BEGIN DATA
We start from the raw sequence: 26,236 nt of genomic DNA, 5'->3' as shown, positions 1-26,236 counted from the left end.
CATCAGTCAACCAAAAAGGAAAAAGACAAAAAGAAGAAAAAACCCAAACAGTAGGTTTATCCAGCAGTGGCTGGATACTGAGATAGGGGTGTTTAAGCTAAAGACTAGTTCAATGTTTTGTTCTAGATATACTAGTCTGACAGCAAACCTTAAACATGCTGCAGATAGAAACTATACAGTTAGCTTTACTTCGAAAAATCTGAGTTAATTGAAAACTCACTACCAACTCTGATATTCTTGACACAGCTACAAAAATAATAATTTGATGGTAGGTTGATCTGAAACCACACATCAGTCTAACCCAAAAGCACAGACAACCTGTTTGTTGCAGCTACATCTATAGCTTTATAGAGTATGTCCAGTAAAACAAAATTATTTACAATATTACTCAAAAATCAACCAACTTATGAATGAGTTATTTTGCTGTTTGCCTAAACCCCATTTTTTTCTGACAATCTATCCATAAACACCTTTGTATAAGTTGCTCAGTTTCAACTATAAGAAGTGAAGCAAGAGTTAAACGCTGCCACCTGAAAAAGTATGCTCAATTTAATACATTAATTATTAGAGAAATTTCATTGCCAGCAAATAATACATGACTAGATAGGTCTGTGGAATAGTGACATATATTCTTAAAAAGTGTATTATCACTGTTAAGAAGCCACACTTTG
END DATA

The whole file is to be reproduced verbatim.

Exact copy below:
We start from the raw sequence: 26,236 nt of genomic DNA, 5'->3' as shown, positions 1-26,236 counted from the left end.
CATCAGTCAACCAAAAAGGAAAAAGACAAAAAGAAGAAAAAACCCAAACAGTAGGTTTATCCAGCAGTGGCTGGATACTGAGATAGGGGTGTTTAAGCTAAAGACTAGTTCAATGTTTTGTTCTAGATATACTAGTCTGACAGCAAACCTTAAACATGCTGCAGATAGAAACTATACAGTTAGCTTTACTTCGAAAAATCTGAGTTAATTGAAAACTCACTACCAACTCTGATATTCTTGACACAGCTACAAAAATAATAATTTGATGGTAGGTTGATCTGAAACCACACATCAGTCTAACCCAAAAGCACAGACAACCTGTTTGTTGCAGCTACATCTATAGCTTTATAGAGTATGTCCAGTAAAACAAAATTATTTACAATATTACTCAAAAATCAACCAACTTATGAATGAGTTATTTTGCTGTTTGCCTAAACCCCATTTTTTTCTGACAATCTATCCATAAACACCTTTGTATAAGTTGCTCAGTTTCAACTATAAGAAGTGAAGCAAGAGTTAAACGCTGCCACCTGAAAAAGTATGCTCAATTTAATACATTAATTATTAGAGAAATTTCATTGCCAGCAAATAATACATGACTAGATAGGTCTGTGGAATAGTGACATATATTCTTAAAAAGTGTATTATCACTGTTAAGAAGCCACACTTTG